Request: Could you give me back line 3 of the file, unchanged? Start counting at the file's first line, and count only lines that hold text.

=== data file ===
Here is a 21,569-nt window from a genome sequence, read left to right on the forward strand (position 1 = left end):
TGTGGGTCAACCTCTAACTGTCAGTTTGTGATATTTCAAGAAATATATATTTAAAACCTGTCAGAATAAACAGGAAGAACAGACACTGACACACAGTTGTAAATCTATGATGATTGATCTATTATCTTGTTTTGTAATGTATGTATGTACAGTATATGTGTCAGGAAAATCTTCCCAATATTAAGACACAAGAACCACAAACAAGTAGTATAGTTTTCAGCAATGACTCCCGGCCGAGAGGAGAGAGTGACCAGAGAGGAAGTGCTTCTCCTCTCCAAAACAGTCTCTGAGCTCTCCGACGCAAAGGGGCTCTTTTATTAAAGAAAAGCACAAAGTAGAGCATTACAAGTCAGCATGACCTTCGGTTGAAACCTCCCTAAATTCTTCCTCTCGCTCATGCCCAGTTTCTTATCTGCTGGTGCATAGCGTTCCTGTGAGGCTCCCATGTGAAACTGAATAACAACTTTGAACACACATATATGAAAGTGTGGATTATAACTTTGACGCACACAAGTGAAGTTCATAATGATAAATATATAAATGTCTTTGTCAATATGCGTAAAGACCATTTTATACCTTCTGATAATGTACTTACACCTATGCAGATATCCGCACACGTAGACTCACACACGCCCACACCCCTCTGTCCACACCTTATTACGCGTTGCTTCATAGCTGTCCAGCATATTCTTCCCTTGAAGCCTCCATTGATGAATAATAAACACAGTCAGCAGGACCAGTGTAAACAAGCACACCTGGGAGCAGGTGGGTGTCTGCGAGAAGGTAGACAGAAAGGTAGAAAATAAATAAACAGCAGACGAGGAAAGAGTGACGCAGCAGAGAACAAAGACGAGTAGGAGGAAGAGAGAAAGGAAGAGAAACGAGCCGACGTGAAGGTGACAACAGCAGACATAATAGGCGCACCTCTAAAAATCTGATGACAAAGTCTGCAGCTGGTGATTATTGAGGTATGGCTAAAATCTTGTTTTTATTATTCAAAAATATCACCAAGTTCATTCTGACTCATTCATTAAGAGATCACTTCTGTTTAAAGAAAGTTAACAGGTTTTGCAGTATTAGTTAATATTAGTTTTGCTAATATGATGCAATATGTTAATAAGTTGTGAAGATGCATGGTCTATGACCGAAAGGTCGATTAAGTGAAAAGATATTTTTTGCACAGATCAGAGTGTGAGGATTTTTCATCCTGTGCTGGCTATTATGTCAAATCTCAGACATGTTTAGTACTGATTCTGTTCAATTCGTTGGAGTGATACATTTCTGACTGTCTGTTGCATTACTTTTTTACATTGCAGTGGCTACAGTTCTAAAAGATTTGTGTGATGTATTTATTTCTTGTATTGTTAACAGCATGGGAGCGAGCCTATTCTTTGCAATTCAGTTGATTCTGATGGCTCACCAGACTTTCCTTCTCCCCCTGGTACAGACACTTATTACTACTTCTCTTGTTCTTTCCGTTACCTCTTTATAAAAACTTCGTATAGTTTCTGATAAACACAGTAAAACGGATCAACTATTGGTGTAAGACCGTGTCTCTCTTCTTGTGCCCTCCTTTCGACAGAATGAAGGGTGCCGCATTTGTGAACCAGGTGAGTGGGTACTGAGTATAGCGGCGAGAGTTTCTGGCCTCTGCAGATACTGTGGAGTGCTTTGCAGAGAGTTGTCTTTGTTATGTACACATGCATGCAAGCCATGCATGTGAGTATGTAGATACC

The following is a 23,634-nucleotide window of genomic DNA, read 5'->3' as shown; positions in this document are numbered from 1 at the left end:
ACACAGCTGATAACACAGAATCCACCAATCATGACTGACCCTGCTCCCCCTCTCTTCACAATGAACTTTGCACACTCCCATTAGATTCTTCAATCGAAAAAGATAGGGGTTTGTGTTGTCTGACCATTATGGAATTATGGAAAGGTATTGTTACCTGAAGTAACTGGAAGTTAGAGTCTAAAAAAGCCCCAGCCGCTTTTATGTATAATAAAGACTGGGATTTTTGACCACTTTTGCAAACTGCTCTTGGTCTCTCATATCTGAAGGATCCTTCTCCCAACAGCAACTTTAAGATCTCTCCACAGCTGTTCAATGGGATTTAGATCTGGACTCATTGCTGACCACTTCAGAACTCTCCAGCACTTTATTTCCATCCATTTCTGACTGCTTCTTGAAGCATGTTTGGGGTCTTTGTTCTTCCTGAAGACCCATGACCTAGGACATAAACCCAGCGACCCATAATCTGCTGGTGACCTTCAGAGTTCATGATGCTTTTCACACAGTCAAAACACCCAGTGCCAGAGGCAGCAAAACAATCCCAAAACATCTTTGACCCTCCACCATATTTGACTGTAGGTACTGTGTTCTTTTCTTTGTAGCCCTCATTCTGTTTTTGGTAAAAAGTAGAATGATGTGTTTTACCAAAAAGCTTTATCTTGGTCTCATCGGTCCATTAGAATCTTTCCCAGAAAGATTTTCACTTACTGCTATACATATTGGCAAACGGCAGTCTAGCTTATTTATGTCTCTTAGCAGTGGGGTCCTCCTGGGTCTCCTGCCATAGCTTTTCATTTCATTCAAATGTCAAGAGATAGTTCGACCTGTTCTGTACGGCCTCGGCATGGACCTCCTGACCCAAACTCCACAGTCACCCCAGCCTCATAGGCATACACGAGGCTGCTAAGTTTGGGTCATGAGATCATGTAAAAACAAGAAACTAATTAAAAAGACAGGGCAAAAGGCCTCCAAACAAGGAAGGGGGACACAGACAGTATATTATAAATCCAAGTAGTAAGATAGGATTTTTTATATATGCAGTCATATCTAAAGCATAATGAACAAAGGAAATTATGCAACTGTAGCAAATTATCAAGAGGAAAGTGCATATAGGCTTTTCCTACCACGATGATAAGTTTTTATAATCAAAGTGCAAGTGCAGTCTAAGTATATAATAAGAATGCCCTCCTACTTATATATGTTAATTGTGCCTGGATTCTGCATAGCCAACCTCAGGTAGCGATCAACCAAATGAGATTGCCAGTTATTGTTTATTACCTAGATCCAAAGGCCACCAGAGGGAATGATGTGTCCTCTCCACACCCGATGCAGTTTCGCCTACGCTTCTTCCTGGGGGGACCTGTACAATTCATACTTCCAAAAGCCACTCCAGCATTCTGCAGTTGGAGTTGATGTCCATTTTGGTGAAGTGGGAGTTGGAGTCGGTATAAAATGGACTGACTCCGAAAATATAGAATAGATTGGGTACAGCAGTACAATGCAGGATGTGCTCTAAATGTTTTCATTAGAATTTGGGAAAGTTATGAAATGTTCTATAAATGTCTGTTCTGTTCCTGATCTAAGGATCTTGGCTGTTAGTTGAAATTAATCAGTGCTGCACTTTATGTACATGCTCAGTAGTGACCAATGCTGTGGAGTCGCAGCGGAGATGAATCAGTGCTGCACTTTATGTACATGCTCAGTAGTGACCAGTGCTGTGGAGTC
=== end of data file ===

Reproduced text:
The following is a 23,634-nucleotide window of genomic DNA, read 5'->3' as shown; positions in this document are numbered from 1 at the left end: